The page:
Matt Baxter is the CEO of Wedge, the one-way recorded video screening tool which enables candidates to show their true selves. In addition to Wedge, he is the host of The Matt Baxter Show, a podcast focused on purpose, passion, and calling. A serial entrepreneur since the age of 15, Baxter owned and operated Stony Pointe Lawn Care for over 6 years, before selling the business in July 2015. He is a graduate of Hope College.
In an exclusive interview with AsiaTechDaily, Matt says:
Please don’t do it for the money. Please don’t do it for the status. It’s ok to pursue those things, but it shouldn’t be the reasoning behind your dreams and passion. If you truly find a problem that enacts change and a solution that people find valuable – those things will fall into place. Oh, and do it with good people, ask for help, learn, and build yourself & others along the way.
I want to be remembered as the guy that helped push individuals closer to where they want to go. If I can be a reflection of Christ to others (without pushing it down their throat), but a reflection of the man he was, I would be humbled and consider my life a success.
Read on to know more about Matt Baxter and his journey.
Please tell me about your personal background and What motivated you to get started with your company?
Matt Baxter: I started my first business when I was 15 years old. It was a lawn care company with a little seed capital (a.k.a. a mower) from my dad. Over six years, that company flourished until I had about seven employees. I had the opportunity to sell the company while I was attending Hope College, and I was very fortunate to sell the company at a relatively young age.
At this point, I started focusing on the “broken” hiring process, stemming from issues I experienced while hiring for my lawn care company. I wanted to make hiring more efficient while allowing candidates to share their stories above and beyond their resume. In turn, we launched Wedge, a SaaS video screening provider. I will forever have the heart and desire to be an entrepreneur.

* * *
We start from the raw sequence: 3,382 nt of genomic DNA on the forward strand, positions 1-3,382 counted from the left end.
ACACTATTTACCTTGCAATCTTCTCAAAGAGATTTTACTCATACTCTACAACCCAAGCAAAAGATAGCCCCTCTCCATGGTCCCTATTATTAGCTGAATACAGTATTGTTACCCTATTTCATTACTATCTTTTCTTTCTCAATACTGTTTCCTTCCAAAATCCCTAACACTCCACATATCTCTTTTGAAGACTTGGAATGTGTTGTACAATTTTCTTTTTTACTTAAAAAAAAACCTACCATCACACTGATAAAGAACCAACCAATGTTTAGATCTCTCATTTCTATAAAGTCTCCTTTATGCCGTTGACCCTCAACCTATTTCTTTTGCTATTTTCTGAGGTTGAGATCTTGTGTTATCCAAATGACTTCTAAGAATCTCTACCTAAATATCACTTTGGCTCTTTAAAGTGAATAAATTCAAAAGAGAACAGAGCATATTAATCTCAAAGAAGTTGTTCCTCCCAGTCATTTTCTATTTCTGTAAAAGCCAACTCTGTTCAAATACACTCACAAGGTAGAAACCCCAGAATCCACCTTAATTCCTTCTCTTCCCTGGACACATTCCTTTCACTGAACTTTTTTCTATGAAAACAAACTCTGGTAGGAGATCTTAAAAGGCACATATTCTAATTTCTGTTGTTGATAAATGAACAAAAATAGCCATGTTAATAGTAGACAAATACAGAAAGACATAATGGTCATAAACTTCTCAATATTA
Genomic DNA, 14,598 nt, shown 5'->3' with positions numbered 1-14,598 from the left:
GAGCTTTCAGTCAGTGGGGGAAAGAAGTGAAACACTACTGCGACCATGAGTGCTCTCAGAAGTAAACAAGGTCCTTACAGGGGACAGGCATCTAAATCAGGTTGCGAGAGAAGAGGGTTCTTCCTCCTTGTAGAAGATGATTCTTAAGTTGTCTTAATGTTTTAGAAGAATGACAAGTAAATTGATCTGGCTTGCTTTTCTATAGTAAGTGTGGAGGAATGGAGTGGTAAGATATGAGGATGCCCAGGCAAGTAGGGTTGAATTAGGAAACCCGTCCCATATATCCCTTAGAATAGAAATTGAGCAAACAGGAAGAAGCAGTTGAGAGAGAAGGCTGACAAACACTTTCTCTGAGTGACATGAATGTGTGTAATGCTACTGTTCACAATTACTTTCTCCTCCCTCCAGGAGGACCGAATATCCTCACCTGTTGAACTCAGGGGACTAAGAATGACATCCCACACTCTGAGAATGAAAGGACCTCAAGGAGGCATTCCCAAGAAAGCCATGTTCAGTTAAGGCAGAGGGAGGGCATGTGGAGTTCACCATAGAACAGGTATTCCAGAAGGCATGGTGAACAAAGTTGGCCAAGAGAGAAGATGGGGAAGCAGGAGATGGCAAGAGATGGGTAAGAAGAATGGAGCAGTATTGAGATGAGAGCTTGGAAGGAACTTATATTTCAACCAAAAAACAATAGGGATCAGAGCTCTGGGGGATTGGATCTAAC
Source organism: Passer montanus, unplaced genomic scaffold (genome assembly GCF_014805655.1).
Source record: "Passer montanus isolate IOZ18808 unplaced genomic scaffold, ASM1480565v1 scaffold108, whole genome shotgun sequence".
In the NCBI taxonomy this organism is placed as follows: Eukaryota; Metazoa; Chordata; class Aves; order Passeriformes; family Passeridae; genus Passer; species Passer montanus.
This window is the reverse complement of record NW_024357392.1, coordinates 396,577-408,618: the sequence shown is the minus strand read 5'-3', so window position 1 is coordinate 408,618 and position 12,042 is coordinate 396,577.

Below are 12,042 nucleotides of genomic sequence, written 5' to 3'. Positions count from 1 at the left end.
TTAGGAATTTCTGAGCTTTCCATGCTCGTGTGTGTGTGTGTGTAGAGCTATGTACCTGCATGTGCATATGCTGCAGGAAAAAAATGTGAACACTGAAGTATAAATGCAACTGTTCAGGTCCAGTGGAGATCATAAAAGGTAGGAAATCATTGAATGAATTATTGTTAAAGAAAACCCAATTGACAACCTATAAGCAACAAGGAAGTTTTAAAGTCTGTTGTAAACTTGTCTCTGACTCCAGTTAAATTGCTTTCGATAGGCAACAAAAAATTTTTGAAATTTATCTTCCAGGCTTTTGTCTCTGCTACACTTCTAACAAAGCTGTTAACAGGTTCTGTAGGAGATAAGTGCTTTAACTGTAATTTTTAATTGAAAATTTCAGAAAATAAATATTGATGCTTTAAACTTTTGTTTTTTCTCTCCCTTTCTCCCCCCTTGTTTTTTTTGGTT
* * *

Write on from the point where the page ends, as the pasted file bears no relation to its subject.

What is your current main product, and can you share any previous product pivot story to the current product?
Matt Baxter: Wedge is a video screening solution (wedgehr.com). It’s a Saas product used by talent acquisition and HR teams.
Our most significant pivot was the shift from selling directly to partnering with Applicant Tracking Systems. The majority of our customers already have existing systems for hiring, so we decided to integrate our product with these platforms. It was one of the best decisions we could have made. This move helped us scale our product, grow with our amazing partners, and, most importantly, give our customers a fantastic experience.
How much money have you raised in total so far? When was the recent funding round?
Matt Baxter: We have raised $1 million in funding to date, $500,000 in our recent round.
What were the internal decision processes in determining when to begin fund-raising, and what were the logistics for this? And how many investors have you met so far, and how did you meet these investors, and which channels worked best for you?
Matt Baxter: Our first round of capital was raised from angel investors. We were fortunate that a few individuals requested to invest in our company. A year and a half later, I decided to put together a formal funding round. It took us nearly six months to close the round. It was challenging, but I met hundreds of investors, customers, and individuals who later become friends, clients, and more. Our most recent round took one month to raise because of the relationships I had built. I wouldn’t change a thing. It was tough, but I learned a ton, and I would do it again.
What are the biggest challenges and obstacles that you have faced in the process of fund-raising? If you had to start over, what would you do differently?
Matt Baxter: I learned that just because somebody says they want to invest doesn’t mean they will. It’s not complete until the documents are signed, and the money is in the account. That was a difficult lesson. I also learned that a lot of people in the investment world have egos. Just because somebody wants to invest doesn’t mean their money is worth taking. Align yourself with investors that you can trust, who trust you, and you align with before you take their dollars. I am very fortunate to have investors that I trust and believe in me as a person. It doesn’t make things easy, but it means there is a deeper dive into what you mutually want to accomplish.
How have you attracted users, and with what strategy have you grown your company from the start to now?